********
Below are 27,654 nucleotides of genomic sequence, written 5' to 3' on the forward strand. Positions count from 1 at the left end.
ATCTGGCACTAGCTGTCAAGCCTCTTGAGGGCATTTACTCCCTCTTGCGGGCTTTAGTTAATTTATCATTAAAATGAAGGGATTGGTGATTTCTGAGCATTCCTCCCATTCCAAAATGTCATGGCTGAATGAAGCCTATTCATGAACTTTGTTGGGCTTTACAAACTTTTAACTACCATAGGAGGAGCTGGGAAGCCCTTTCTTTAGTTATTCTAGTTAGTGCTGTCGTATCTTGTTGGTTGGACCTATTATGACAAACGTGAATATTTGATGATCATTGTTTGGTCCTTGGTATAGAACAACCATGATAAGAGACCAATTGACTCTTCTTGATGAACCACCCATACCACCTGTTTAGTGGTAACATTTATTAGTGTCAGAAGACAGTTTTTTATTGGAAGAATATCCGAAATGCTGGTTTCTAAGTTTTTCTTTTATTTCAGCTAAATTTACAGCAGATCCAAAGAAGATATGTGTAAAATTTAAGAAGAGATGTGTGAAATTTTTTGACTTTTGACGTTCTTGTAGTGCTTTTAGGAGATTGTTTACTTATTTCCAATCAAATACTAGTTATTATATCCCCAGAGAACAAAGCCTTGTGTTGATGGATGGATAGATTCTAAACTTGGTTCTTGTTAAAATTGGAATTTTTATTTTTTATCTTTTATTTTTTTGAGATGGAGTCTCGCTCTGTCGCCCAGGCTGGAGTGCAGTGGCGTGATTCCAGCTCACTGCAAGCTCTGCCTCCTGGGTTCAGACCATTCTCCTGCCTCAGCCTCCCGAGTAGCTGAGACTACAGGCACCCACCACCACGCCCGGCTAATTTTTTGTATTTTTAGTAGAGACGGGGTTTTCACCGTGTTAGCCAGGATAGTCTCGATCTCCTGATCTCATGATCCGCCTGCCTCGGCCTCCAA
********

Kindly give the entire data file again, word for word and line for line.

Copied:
Below are 27,654 nucleotides of genomic sequence, written 5' to 3' on the forward strand. Positions count from 1 at the left end.
ATCTGGCACTAGCTGTCAAGCCTCTTGAGGGCATTTACTCCCTCTTGCGGGCTTTAGTTAATTTATCATTAAAATGAAGGGATTGGTGATTTCTGAGCATTCCTCCCATTCCAAAATGTCATGGCTGAATGAAGCCTATTCATGAACTTTGTTGGGCTTTACAAACTTTTAACTACCATAGGAGGAGCTGGGAAGCCCTTTCTTTAGTTATTCTAGTTAGTGCTGTCGTATCTTGTTGGTTGGACCTATTATGACAAACGTGAATATTTGATGATCATTGTTTGGTCCTTGGTATAGAACAACCATGATAAGAGACCAATTGACTCTTCTTGATGAACCACCCATACCACCTGTTTAGTGGTAACATTTATTAGTGTCAGAAGACAGTTTTTTATTGGAAGAATATCCGAAATGCTGGTTTCTAAGTTTTTCTTTTATTTCAGCTAAATTTACAGCAGATCCAAAGAAGATATGTGTAAAATTTAAGAAGAGATGTGTGAAATTTTTTGACTTTTGACGTTCTTGTAGTGCTTTTAGGAGATTGTTTACTTATTTCCAATCAAATACTAGTTATTATATCCCCAGAGAACAAAGCCTTGTGTTGATGGATGGATAGATTCTAAACTTGGTTCTTGTTAAAATTGGAATTTTTATTTTTTATCTTTTATTTTTTTGAGATGGAGTCTCGCTCTGTCGCCCAGGCTGGAGTGCAGTGGCGTGATTCCAGCTCACTGCAAGCTCTGCCTCCTGGGTTCAGACCATTCTCCTGCCTCAGCCTCCCGAGTAGCTGAGACTACAGGCACCCACCACCACGCCCGGCTAATTTTTTGTATTTTTAGTAGAGACGGGGTTTTCACCGTGTTAGCCAGGATAGTCTCGATCTCCTGATCTCATGATCCGCCTGCCTCGGCCTCCAA